Learn about Matt Amante, B.A.’04, Art Education, and how his unsure start in community college lead to an art degree from WMU and becoming an instructor and maker focusing on large scale outdoor art exhibits.
I was born in Muskegon Michigan, and later moved to Holland and completed High School there. I wasn’t an impressive or motivated student and really questioned if I was even going to attend college. I decided to test the waters and enroll at Grand Rapids Community College, had a positive experience, and later transferred to WMU. I was at WMU from 2001- December of 2004 when I graduated. While there I absolutely loved my experience while majoring in Art Education, and Minoring in English Education.
Before graduating I accepted a position teaching Art at a High School in South Carolina and I stayed at that job for two and a half years. My time at WMU allowed me to discover my passion for sculpture and I decided to pursue my MFA in Sculpture from East Carolina University in Greenville, NC. I finished my MFA in 2010, worked as a curator for a short time, began working as an Adjunct Instructor at a few schools, and eventually got a full-time position at Pitt Community College and have been there for about eight years now. I teach 3D Foundations, Art Appreciation, Art History, Sculpture, and the Capstone to our Associate of Fine Arts Program.
My studio practice has also kept me active as a maker and many of the processes introduced to me at WMU have served me well. A lot of my studio practice focuses on semi-large scale outdoor public art, but I also dedicate a lot of time to material exploration and experimental processes. Public Art has been the major way I have supported myself as a maker though. I have been fortunate enough to have received honorariums for Public Exhibitions more than 60 times primarily throughout the Southeastern United States and have worked in Permanent Public Collections in Michigan, North Carolina, South Carolina, Virginia, and Mississippi. A few other career highlights that my studio practice has brought me are receiving a grant to go to Japan in 2013 from Rotary International, bringing students to China in 2015, and serving as President of Tri-State Sculptors for three years.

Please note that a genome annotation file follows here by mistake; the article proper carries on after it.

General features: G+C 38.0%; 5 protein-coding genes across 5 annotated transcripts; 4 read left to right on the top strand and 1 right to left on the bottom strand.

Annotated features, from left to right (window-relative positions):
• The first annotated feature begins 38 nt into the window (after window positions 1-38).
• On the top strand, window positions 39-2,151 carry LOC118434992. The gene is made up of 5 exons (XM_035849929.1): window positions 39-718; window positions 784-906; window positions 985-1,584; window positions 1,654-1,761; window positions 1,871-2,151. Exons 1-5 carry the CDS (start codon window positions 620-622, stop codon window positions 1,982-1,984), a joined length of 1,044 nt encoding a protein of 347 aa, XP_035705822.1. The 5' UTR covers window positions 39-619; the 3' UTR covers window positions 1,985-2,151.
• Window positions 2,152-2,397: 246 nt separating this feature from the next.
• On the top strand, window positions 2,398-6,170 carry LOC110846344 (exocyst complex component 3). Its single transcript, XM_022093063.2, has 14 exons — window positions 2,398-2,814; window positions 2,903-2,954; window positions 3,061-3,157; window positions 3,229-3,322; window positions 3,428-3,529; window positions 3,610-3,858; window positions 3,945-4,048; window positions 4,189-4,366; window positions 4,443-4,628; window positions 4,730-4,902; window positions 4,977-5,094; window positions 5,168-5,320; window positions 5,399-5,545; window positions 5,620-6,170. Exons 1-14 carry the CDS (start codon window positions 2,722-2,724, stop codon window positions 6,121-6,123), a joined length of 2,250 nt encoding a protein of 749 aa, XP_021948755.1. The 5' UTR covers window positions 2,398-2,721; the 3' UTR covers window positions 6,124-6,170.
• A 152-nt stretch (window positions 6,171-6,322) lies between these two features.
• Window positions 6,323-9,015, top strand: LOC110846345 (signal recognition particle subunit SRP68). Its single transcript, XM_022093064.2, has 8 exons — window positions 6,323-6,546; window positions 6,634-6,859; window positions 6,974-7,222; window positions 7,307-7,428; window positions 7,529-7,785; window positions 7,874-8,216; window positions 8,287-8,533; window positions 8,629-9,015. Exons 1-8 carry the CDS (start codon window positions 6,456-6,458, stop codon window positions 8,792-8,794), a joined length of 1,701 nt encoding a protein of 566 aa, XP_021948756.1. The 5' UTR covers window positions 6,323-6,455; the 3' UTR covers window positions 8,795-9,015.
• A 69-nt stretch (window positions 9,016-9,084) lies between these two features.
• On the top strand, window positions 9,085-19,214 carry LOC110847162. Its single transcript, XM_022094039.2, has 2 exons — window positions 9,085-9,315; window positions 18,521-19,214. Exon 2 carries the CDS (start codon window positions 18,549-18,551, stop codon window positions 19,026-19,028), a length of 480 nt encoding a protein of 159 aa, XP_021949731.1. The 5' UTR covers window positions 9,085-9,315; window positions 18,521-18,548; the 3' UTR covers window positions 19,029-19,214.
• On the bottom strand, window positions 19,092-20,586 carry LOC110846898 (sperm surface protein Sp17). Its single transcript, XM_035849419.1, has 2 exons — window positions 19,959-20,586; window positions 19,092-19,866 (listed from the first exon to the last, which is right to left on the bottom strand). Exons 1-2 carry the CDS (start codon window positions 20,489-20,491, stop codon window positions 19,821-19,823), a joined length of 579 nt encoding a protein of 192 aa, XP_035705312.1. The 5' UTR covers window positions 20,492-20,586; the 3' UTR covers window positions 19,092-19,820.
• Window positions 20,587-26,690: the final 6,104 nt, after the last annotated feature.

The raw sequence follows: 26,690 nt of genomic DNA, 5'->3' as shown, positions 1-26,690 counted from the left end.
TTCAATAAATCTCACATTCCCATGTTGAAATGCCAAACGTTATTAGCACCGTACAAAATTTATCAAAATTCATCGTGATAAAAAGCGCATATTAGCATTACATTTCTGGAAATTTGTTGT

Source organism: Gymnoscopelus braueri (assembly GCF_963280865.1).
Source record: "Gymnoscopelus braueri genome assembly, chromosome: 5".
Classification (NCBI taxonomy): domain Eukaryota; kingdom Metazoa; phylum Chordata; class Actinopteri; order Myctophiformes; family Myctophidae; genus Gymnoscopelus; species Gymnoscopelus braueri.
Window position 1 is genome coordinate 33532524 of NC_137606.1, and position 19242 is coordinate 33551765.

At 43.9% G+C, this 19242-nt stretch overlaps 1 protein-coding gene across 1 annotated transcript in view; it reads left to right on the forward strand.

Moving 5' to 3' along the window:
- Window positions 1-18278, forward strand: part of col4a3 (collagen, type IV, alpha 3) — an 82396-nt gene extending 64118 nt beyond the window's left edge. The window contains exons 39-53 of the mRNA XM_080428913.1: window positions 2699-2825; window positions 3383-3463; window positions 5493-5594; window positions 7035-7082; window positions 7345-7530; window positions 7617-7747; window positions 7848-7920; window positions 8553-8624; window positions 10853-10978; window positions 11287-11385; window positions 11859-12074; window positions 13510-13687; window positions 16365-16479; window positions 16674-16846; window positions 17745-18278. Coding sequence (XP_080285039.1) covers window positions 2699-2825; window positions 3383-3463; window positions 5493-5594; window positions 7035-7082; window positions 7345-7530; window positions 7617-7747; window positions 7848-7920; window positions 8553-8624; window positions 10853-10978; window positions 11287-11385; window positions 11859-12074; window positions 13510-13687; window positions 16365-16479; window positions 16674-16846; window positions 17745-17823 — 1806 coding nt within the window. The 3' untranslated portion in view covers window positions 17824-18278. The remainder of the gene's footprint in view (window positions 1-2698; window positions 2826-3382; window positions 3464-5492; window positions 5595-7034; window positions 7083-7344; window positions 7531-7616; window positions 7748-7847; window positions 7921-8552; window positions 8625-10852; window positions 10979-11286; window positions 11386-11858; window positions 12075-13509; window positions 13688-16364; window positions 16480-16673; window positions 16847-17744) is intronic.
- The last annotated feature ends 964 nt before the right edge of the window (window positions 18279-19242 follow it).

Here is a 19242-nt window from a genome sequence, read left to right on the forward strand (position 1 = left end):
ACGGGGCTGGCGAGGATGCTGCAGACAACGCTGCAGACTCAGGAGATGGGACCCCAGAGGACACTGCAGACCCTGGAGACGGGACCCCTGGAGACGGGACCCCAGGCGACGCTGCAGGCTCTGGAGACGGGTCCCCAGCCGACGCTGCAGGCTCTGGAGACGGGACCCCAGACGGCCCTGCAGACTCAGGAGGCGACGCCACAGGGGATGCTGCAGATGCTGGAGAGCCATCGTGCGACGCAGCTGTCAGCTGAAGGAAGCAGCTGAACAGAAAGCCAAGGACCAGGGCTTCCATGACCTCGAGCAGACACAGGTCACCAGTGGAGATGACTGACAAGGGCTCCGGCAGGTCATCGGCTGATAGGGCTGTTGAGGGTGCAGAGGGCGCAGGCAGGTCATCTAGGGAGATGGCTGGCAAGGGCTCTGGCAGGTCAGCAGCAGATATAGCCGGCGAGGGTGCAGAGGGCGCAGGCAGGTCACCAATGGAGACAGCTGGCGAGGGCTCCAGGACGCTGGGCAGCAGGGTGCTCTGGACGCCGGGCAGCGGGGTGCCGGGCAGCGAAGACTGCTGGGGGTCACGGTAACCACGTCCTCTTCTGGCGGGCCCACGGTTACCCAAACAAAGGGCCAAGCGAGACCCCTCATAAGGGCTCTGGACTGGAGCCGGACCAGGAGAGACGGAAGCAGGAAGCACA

Currently I have 10 sculptures out on Honorariums in public places in North Carolina, South Carolina, Virginia, and Mississippi. I am creating new work and planning the upcoming schedule for what to apply for in 2020.
I feel that my time at WMU woke me up to the potential of this field, helped instill a drive to do well, and sent me on a positive path forward. The foundations I received provided a wide range of experiences, challenged me, and helped me learn to communicate about my work. When discussing school with other artists, I often say that my experience walked a nice line where I had to develop narration and pursue challenging concepts while still focusing on craftsmanship and traditional making processes. I spent a lot of time in what at the time was The Knollwood Building. This was the first place that I ever welded, the first place where I cast metal, and WMU is also the first place where I ever exhibited my artwork. WMU’s public art program on campus was also one of my first tastes of public art and what sparked my interest in the field.
I specifically remember being in class and loving my classes with Karen Bondarchuk and Dan Grohs; former Professor Al Lavergne woke me up to what I love and what has become my career; Jonathan Bush helped me along the way and helped lead me to a teaching assistantship;
Autumn Brown, Metals Instructor, was a peer in grad school, good friend, and we even started a studio in Greenville with another friend called The Dirty L.A.M. (Laura, Autumn, Matt).
View Matt’s artwork at www.mattamante.com.
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